So, there you have it.  You can’t figure out hermit crab ecology without thinking about hermit crab symbionts.   Pink afros are more than just fashion statements.


Buckley WJ, Ebersole JP (1994) Symbiotic organisms increase the vulnerability of a hermit crab to predation. J Exp Mar Bio Ecol 182:49–64.

How beneficial are defensive symbionts?

(This post is late. Sorry, Folks! In my defense… snail dissection. So. much. snail. dissection.)

In my aphid cartoons thus far, Sal the Aphid has been bragging about how she has H. defensa. But just how awesome is it to harbor defensive bacteria? Like we said last time, when aphids get attacked by parasitoid wasps, aphids with H. defensa are more likely to survive than aphids without H. defensa. That seems like a pretty big bonus provided by the symbionts. We might expect natural selection to then favor aphid lineages with symbionts, leading to domination by lineages with H. defensa. But that isn’t what we see. Instead, only some aphids have H. defensa – the symbionts are maintained at intermediate frequencies. So, if defensive symbionts are so great, then why don’t all aphids have them?

In some earlier work, researchers found that H. defensa may not always be beneficial for aphids. For instance, when no parasitoids are present, the frequency of H. defensa in aphid populations declines, suggesting that H. defensa may be costly to maintain (Oliver et al. 2008). So, Vorburger et al. (2013) set out to determine whether the cost of harboring H. defensa is constitutive, induced, or both. That is, is H. defensa always costly, regardless of parasitoid presence (constitutive cost), does the cost come after a parasitoids attack and H. defensa kill the parasitoid larvae (induced cost), or both?

To test this question, Vorburger et al. (2013) exposed aphids with and without H. defensa to attacks by parasitoid wasps. The first 2/3 of the aphids that the wasps attacked were put in an “attacked” treatment group, and the aphids that the wasps did not attack were put in an “unattacked” treatment group. And then Vorburger et al. (2013) kept track of aphid survival and reproductive output.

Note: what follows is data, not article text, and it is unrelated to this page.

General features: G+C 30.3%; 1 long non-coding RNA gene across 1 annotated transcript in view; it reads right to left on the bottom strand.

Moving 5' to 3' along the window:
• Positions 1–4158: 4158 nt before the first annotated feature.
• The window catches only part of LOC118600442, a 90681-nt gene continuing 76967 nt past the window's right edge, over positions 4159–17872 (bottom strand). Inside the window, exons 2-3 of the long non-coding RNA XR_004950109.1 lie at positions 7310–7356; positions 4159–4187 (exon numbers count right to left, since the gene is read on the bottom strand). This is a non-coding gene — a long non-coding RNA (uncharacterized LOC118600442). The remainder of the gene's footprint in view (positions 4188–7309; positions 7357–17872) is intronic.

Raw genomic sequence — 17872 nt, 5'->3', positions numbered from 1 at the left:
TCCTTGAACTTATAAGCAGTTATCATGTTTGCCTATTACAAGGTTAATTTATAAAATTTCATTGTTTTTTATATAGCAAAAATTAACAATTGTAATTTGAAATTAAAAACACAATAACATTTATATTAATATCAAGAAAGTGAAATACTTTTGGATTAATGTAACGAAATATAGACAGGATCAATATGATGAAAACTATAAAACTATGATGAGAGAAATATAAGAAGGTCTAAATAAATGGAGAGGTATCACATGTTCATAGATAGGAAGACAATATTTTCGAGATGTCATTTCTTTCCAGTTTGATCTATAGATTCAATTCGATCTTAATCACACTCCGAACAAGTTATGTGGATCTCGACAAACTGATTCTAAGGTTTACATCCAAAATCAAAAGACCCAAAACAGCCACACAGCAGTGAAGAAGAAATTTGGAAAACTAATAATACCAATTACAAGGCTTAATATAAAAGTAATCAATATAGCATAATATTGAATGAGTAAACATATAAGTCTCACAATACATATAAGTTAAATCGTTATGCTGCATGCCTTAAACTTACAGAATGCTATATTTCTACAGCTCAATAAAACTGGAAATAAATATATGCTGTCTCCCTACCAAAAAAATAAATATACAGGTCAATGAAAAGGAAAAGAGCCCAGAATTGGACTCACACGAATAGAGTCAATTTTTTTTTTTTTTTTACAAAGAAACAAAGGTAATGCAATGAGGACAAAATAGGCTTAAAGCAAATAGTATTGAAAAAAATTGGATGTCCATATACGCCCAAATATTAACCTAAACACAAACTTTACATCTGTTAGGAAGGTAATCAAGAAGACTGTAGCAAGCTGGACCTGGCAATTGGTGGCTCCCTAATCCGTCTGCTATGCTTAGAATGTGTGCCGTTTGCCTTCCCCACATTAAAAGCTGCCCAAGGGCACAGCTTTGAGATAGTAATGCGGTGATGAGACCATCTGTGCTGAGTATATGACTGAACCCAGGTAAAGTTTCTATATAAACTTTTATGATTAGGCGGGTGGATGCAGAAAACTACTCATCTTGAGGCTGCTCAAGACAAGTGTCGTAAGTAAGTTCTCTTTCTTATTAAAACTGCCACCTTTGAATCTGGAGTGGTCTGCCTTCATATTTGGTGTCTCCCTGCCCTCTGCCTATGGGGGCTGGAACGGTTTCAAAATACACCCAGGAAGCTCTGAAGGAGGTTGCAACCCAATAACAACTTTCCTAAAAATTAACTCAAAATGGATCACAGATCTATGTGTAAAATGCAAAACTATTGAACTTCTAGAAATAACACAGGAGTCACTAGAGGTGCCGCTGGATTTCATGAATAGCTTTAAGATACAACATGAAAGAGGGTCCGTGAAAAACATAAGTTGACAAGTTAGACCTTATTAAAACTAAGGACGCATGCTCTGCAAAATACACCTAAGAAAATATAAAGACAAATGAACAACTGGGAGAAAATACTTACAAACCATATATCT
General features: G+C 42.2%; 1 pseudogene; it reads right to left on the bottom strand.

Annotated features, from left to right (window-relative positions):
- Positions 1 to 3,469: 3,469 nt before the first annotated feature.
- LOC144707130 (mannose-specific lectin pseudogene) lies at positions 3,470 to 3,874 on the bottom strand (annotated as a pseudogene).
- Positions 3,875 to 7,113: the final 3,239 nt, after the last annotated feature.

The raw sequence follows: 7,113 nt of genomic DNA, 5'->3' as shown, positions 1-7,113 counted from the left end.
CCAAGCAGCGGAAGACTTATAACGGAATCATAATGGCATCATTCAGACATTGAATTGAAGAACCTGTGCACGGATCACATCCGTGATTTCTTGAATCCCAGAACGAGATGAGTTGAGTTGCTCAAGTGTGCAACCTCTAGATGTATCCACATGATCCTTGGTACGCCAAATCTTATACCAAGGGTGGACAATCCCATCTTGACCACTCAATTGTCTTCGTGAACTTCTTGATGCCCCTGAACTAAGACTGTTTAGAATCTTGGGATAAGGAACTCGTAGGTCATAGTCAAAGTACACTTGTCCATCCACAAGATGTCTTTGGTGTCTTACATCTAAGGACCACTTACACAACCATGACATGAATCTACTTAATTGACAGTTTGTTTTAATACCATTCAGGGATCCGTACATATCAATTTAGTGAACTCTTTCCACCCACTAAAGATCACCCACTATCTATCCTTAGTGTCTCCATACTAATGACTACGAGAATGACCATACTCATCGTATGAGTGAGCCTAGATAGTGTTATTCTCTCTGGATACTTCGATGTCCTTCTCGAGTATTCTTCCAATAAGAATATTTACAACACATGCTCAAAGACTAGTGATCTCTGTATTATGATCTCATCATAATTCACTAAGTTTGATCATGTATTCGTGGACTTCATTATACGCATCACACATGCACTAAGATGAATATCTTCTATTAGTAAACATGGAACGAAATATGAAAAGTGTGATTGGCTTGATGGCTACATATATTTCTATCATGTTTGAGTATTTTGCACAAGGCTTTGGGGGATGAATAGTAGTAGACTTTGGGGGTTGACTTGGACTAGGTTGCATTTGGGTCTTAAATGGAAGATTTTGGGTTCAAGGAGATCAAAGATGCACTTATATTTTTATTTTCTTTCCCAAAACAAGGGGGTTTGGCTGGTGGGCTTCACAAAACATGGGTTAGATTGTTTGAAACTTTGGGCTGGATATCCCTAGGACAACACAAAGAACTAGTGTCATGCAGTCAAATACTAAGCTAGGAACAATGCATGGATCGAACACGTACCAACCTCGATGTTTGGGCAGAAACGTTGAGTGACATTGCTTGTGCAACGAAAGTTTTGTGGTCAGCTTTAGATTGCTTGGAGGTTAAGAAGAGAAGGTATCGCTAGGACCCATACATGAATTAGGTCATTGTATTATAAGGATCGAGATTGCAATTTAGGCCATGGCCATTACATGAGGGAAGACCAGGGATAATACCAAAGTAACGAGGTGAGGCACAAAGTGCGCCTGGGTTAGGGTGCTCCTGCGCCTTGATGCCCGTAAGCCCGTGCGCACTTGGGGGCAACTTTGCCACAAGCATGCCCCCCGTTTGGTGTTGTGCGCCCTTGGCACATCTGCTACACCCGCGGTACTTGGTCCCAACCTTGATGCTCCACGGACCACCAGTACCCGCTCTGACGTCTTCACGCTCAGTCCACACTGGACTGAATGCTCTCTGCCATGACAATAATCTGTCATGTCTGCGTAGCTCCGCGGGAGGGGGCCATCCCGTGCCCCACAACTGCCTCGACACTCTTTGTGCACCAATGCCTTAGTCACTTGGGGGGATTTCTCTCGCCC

Like we said last time, when aphids had H. defensa, they were more likely to survive a wasp attack. But when aphids weren’t attacked by wasps, the aphids with H. defensa had reduced fitness in comparison to aphids without H. defensa. That’s the constitutive cost we mentioned before. For aphids without H. defensa, attacked aphids had lower lifetime reproduction than unattacked aphids. That makes sense, of course. But get this: for aphids with H. defensa, attacked aphids had higher lifetime reproduction than unattacked aphids. That’s the opposite of an induced cost! It’s an induced benefit!

So, what caused the “induced benefit”? Well, Vorburger et al. (2013) aren’t sure. But they have one amazing hypothesis. They suggest that maybe when a wasp injects all that venom into an aphid, it kills off a bunch of the H. defensa. That is, the induced benefit is to reduce the constitutive cost of harboring H. defensa by killing off some of those costly symbionts. In that case, H. defensa isn’t sounding so nice afterall, is it? 

I rest my case: parasites and parasitoids are crazy awesome.

Oh, and the paper is open access! Check it out!



Oliver, K.M., J. Campos, N.A. Moran, and M.S. Hunter. 2008. Population dynamics of defensive symbionts in aphids. Proc. R. Soc. B Biol. Sci. 275:293–299.

Vorburger, C., P. Ganesanandamoorthy, and M. Kwiatkowski1. 2013. Comparing constitutive and induced costs of symbiont conferred resistance to parasitoids in aphids. Ecology and Evolution 3(3):706-13.